Government claims bill will prompt biggest overhaul in building regulations for 40 years

A draft bill aiming to prompt the biggest overhaul in building safety regulations for nearly 40 years has been published by the government.

The Building Safety Bill, which runs to 334 pages, has been drawn up in a bid to prevent a disaster like the 2017 Grenfell fire, which killed 72 people, from ever happening again.

The new laws, published in draft form, will see a Building Safety Regulator established to enforce a much more stringent set of safety rules for all buildings higher than 18m or six storeys from the design phase right through to occupation. This will include new duties on clients, contractors and designers to ensure buildings meet building regulations, and the introduction of a phased “gateway” approach under which the regulator will check that building meet standards.

Grenfell Tower wrapped


The laws will aim to prevent a disaster like the Grenfell tower fire from happening again

Housing minister Robert Jenrick, who was due to announce the draft bill in parliament this afternoon, said in a statement: “I am calling on the industry to actively prepare for these changes now.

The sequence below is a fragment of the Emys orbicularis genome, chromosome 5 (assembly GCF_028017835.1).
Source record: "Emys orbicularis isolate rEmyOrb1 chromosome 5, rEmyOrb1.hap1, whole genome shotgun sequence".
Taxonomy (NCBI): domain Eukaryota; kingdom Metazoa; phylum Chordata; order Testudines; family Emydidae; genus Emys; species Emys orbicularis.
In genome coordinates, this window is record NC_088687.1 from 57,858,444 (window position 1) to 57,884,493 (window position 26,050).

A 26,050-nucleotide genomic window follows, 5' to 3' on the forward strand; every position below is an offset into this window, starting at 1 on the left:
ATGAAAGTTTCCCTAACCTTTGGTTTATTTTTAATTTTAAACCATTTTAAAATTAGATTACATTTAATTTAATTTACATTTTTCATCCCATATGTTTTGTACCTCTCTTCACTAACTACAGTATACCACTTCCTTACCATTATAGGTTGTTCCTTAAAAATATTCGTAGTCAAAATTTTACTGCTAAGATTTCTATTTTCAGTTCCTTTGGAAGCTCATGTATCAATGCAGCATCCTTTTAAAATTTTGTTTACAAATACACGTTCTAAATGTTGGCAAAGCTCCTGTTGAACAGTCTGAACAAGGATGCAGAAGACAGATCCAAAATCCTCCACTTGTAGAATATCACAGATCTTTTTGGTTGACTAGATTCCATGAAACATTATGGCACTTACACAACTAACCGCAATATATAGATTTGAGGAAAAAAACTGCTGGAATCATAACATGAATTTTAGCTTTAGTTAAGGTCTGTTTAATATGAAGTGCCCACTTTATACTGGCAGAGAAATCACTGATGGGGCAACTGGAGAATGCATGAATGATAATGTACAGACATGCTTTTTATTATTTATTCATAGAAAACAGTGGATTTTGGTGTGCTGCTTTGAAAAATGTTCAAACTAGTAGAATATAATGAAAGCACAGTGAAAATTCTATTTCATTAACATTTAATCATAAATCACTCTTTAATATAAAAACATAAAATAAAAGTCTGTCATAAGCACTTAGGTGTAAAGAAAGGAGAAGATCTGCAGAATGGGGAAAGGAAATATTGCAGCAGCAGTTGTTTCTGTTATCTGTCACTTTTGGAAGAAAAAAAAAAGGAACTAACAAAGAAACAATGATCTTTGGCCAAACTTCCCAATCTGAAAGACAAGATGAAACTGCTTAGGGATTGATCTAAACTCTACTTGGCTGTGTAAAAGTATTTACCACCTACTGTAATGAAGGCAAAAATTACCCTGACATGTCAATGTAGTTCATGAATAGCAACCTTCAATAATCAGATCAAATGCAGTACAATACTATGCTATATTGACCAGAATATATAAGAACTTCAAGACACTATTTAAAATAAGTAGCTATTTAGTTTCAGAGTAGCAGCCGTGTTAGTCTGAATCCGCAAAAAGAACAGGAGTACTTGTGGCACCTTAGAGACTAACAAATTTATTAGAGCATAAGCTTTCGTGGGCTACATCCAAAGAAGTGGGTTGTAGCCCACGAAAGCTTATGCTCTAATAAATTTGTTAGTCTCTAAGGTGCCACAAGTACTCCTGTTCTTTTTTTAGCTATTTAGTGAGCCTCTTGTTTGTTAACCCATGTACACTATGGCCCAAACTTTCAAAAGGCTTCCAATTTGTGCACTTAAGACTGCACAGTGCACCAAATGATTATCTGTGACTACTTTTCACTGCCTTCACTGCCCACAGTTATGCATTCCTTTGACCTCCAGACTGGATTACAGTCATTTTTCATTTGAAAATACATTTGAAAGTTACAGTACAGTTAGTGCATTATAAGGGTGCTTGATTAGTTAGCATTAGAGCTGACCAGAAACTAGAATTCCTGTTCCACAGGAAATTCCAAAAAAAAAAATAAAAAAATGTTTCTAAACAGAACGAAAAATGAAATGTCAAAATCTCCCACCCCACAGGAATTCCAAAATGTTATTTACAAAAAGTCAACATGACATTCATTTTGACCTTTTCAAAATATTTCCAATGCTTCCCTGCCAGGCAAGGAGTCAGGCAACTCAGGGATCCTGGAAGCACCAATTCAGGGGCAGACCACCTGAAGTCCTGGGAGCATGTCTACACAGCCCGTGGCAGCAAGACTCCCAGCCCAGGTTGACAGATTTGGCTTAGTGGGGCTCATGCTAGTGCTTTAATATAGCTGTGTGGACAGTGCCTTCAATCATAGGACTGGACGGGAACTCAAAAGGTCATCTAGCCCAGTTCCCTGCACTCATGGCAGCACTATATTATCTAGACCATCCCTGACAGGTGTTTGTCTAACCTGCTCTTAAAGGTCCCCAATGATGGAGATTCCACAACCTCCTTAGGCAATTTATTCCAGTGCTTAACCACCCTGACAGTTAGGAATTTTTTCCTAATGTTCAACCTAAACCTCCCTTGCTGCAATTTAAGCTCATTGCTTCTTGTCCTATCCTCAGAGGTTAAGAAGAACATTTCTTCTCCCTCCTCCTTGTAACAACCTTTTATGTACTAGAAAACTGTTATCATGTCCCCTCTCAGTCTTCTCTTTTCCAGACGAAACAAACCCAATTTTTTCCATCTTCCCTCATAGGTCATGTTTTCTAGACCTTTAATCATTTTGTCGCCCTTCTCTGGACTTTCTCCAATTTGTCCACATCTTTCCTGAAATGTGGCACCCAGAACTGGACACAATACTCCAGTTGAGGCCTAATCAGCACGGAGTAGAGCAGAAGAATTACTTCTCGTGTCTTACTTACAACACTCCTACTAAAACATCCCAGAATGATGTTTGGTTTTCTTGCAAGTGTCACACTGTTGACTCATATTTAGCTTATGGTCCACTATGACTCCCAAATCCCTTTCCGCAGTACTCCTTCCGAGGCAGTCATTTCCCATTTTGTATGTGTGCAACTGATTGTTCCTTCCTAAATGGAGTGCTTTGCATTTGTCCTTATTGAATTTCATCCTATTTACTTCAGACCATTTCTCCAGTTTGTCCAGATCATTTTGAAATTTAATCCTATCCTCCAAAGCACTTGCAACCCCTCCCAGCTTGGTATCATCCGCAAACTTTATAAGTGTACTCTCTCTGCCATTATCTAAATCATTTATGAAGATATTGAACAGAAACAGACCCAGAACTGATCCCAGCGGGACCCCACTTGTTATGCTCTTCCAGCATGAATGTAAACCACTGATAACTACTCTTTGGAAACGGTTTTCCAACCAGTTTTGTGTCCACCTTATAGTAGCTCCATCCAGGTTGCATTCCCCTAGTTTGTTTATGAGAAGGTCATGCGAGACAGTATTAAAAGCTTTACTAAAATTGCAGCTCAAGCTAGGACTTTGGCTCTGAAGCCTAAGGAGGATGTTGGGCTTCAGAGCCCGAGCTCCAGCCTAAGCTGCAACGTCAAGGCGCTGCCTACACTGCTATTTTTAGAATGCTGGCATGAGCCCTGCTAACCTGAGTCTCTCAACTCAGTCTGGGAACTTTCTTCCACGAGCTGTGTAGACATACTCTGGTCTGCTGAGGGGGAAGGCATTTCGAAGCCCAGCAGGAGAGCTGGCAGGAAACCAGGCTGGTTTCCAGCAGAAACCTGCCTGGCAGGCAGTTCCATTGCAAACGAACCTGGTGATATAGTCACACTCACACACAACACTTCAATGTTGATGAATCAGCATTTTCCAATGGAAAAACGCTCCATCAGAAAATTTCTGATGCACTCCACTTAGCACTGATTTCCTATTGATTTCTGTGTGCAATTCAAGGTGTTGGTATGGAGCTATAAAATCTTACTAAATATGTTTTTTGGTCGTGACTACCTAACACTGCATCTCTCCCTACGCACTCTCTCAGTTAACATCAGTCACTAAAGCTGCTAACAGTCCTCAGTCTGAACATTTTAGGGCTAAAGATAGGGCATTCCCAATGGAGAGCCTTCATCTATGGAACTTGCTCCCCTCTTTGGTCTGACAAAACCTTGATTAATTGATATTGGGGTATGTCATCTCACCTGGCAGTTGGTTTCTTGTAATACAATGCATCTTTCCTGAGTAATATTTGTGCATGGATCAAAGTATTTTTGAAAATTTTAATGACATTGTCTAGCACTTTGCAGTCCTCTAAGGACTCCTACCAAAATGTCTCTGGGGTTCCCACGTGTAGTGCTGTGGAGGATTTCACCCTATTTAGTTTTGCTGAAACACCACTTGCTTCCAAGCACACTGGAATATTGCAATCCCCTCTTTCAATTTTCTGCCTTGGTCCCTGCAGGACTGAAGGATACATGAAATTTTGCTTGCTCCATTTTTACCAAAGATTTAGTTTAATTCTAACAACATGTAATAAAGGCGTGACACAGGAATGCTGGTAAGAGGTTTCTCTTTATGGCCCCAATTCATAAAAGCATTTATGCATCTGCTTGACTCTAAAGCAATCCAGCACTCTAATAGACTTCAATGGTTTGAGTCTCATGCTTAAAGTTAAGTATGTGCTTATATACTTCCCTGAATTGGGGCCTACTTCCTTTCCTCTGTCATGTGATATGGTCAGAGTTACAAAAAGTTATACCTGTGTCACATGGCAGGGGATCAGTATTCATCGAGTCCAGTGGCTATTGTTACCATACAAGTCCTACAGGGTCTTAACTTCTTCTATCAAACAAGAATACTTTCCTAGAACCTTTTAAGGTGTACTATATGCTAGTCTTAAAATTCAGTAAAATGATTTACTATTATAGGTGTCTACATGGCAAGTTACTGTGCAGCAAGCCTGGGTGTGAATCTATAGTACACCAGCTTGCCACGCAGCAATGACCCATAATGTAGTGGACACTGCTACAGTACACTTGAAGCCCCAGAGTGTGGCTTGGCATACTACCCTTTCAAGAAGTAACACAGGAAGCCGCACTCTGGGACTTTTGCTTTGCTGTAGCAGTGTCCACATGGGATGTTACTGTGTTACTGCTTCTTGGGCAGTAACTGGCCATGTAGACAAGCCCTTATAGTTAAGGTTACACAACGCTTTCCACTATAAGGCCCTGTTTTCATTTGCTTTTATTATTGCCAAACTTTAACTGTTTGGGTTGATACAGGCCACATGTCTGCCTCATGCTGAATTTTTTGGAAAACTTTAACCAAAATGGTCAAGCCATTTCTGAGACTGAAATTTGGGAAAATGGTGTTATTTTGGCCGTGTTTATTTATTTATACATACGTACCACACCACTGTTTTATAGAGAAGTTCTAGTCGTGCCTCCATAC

“It is vital that the sector moves in step with us, to provide confidence and reassurance to residents that their safety is firmly at the heart of everything we do.”

A consultation setting out proposals to implement the recommendations of the first phase of the Grenfell tower inquiry will also be published today.

It will look at ramping up fire safety across all regulated buildings in England which, combined with the Building Safety Bill, will aim to improve safety in buildings of all heights.

Fire safety minister Lord Greenhalgh said that the new laws would provide a secure grip on building safety across the entire industry: “Building owners [will] have nowhere to hide if they break the rules.”

Judith Hackitt, whose review into building safety after the Grenfell fire forms the basis of the new laws, has given the bill her approval: “It meets the ambitions and recommendations set out in my review.”

The bill will now come under a period of pre-legislative scrutiny over the summer which could see amendments added, before being brought to parliament in the autumn.